There are minsters and office bearers who are members/supporters of other political parties. Are we equally linked to them? No, we are not, nor are we linked to the DUP.

Now be sensible and we might have a discussion about what is taking place. Otherwise go bother someone else!

The FPC has stated unequivocally that no Protestant should be at the Mass. I don't recall any other church or group putting out any statements at the time when Peter Robinson said he would go to a Mass. Did you release any statement Mervyn? Or are you just happy to snipe from the sidelines at those whom you once sat amongst?

Furthermore, show me a minister/elder who has made any statement contradicting that official statement of the Presbytery?

If I recall you made unsubstantiated claims in commenting on this blog before. You are heading in the same direction again.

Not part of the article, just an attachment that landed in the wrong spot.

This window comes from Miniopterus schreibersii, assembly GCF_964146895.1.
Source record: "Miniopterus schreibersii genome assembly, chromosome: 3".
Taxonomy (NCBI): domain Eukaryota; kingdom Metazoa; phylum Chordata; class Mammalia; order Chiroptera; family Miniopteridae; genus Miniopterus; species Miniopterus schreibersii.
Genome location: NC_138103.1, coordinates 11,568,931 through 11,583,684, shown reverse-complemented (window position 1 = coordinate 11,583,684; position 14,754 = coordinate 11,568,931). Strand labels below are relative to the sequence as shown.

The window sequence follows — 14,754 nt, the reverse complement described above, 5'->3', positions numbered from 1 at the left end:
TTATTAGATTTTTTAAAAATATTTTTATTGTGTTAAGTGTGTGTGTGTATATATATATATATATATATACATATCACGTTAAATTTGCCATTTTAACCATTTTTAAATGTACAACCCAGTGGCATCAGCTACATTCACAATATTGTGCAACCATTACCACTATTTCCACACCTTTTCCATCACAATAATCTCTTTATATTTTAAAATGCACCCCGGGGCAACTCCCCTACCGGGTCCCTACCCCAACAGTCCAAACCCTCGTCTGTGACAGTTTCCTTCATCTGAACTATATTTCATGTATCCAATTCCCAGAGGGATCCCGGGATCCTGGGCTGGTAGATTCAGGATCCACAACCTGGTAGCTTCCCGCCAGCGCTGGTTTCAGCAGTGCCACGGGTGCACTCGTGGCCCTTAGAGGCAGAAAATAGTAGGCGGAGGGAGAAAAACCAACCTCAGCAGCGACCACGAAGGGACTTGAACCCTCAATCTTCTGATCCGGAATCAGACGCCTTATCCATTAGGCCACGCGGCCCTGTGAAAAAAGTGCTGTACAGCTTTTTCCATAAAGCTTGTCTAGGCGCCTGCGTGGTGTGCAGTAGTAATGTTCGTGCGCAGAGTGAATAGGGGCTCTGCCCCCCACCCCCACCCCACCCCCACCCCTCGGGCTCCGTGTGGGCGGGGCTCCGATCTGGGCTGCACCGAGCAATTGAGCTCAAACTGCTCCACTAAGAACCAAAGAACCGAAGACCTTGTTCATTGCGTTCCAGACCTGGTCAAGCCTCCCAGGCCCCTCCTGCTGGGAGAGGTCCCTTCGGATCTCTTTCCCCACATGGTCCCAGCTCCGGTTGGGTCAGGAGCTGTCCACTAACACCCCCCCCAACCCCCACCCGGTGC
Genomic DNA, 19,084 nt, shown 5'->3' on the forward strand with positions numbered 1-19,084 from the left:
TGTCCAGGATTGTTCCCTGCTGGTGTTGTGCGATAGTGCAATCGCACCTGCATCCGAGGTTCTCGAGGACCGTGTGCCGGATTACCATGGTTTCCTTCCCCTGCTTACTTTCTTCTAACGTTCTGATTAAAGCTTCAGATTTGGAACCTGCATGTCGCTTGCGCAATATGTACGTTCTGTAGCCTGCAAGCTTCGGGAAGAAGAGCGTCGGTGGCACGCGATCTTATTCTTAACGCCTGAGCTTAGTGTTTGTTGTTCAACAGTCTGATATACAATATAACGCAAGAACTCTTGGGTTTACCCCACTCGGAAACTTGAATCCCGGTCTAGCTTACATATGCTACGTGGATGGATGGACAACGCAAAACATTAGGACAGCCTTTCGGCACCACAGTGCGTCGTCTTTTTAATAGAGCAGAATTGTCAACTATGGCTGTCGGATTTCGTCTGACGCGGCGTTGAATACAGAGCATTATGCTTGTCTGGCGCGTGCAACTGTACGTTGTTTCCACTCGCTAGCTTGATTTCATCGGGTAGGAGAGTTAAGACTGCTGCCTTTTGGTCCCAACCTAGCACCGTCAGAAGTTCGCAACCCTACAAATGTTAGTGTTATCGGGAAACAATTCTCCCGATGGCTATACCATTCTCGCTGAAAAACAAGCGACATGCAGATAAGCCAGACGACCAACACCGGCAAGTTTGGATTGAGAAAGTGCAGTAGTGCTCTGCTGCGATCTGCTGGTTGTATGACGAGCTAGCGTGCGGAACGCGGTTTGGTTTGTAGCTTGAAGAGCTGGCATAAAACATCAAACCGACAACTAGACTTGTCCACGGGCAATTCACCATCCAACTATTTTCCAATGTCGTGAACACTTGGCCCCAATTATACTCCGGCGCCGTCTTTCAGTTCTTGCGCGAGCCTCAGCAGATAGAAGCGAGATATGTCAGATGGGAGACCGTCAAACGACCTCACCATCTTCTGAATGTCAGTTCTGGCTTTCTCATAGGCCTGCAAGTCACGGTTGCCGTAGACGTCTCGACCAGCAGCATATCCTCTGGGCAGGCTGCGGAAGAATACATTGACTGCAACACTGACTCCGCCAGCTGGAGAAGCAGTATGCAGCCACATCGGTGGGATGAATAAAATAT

Brian McClung

Samuel Morrison said...

I am just seeing these comments now. It would do no harm to point out to Mr Cotton that I am a Free Presbyterian and a member of another political party. In fact, my public stance in opposition to almost everything the DUP has said and done since 2007 has repeatedly appeared in print.

Rev Brian McClung said...


I can't and won't upload an unsubstantiated allegation. You may have the evidence for it, I don't and therefore I can't upload your comment.

This I will say - the Free Presbyterian Church of Ulster's official position on attending the mass is outlined in the statement still posted on the front page of the denominational website - www.freepres.org/main.asp. We are totally opposed to any attendance at the mass under any circumstances.

Whatever some individual may say otherwise, whoever they may be, is simply going against the official position of the Church, the historic, orthodox Protestant viewpoint and the teaching of Scripture.

Brian McClung